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Help spot insects on flowers by joining the wild pollinator count

17 April 2019
Count bees, butterflies, moths, wasps, flies and beetles
Citizen scientists are invited to join the autumn Wild Pollinator Count from 14 to 21 April. Grab a hat and some sunscreen and get outdoors to spot pollinators for science.
PhD student Amelie Vanderstock with kids looking at flowers

PhD student Amelie Vanderstock teaching kids to look for pollinators in a community garden in Sydney.


Participating in the Wild Pollinator Count is as simple as looking for insects landing on a patch of flowers for 10 minutes. The insect might be a native or European bee, a butterfly, wasp, fly, moth or beetle.

The insects observed and counted will go to a national database dedicated to wild pollinator insect conservation in Australia.

Photo of PhD student Amelie Vanderstock holding a magnifying glass

PhD student Amelie Vanderstock.

 
Amelie Vanderstock, PhD researcher in the School of Life and Environmental Sciences at the University of Sydney, is studying the role and resilience of native bees and other pollinators in community gardens of Sydney. Amelie will be hosting wild pollinator counts in Sydney over the week.

“Citizen science is a powerful way for us to learn with communities about the ecology that affects our everyday lives,” said Ms Vanderstock. “Observing flowers for native bees, flies and wasps is interacting with our gardens and bushlands in a new way – you notice so much more!”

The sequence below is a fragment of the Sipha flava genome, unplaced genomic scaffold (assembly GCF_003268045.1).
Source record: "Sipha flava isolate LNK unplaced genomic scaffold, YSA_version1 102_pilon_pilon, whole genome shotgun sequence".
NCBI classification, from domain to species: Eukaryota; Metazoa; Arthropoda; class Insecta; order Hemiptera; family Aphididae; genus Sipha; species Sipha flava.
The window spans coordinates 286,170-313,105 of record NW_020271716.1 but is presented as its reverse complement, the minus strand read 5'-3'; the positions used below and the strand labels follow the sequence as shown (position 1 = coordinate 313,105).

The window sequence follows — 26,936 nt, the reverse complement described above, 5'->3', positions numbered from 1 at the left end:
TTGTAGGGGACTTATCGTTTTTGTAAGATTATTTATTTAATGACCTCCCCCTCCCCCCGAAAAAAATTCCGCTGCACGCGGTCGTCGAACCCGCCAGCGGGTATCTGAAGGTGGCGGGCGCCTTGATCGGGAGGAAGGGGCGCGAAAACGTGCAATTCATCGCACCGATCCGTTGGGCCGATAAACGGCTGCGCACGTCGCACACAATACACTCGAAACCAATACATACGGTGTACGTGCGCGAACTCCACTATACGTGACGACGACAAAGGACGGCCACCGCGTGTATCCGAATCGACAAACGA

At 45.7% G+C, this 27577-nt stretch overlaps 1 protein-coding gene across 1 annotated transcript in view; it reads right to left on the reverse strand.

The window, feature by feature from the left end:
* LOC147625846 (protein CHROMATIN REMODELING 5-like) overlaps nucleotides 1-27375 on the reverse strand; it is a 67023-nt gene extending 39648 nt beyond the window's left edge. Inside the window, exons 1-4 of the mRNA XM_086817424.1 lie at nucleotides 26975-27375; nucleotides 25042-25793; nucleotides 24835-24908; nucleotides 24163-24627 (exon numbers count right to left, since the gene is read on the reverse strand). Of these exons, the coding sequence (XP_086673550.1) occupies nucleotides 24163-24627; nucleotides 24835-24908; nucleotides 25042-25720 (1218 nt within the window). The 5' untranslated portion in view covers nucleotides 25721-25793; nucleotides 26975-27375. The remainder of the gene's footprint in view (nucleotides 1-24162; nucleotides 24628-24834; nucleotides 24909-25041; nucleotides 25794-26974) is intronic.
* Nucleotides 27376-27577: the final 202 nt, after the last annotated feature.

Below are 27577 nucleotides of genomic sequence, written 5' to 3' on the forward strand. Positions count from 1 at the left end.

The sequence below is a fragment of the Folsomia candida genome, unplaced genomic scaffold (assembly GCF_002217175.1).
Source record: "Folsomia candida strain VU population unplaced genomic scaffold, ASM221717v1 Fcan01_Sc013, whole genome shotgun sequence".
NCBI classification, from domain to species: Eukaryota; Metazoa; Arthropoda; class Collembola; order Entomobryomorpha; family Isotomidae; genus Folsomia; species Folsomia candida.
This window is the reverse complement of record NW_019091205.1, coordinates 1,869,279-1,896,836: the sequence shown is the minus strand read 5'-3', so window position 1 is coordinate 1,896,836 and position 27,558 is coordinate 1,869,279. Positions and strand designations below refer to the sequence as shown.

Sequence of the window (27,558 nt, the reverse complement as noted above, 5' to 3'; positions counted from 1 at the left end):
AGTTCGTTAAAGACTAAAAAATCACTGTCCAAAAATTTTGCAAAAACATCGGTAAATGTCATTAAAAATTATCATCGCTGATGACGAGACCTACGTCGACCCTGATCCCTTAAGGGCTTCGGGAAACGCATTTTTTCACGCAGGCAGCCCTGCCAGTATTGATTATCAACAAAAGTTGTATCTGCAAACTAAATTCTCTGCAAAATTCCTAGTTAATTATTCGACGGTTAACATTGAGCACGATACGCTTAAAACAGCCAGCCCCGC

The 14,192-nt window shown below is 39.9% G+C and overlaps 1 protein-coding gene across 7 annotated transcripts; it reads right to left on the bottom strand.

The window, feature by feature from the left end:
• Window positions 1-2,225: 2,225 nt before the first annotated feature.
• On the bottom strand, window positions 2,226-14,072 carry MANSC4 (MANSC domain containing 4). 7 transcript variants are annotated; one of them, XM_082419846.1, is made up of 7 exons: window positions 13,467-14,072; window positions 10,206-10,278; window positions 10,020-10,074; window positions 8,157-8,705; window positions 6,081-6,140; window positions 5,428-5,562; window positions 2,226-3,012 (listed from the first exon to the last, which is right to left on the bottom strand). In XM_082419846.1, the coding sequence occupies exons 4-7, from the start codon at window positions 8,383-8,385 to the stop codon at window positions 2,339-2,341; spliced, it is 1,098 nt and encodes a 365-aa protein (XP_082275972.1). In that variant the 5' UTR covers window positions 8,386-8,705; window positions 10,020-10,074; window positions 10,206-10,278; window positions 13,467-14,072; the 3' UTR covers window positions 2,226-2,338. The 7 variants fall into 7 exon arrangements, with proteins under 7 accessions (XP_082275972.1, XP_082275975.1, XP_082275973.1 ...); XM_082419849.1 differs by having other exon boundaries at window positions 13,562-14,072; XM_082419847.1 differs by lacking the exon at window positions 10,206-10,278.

Ms Vanderstock said one of the greatest threats to pollinators in Australia is how little we know about them. “We have more than 2000 species of native bees, each with different floral and habitat preferences. By understanding where they are and how to recognise them, we can support our pollinators as local communities.”

Ms Vanderstock facilitates workshops on pollinators, native bee diversity, and their identification for all ages. 

Help protect pollinators

1

Plant flowers: A mix of herbs, edibles and native plants means you will have flowers year-round, providing food for the bees, yourself and your neighbours.

2

Support native bushland conservation: 90% of our native bees are solitary, tunnelling into bare earth and old trees. Bushland corridors will help both the birds and the bees.

3

Messy gardens = bee friendly gardens: Allowing your vegetables to go to seed, leaving some sticks lying about and mowing your lawn less creates habitat for our native bees.

4

Create chemical-free environments: Even ‘organic’ herbicides and pesticides can be harmful for bees. Your local community gardeners probably have friendly tips on ‘integrated pest management’ such as companion planting and biological controls that can help you go chemical-free.

5

Learn and share! The wild pollinator count is just the beginning.


For information and resources to do a count in your community, go to Wild Pollinator Count

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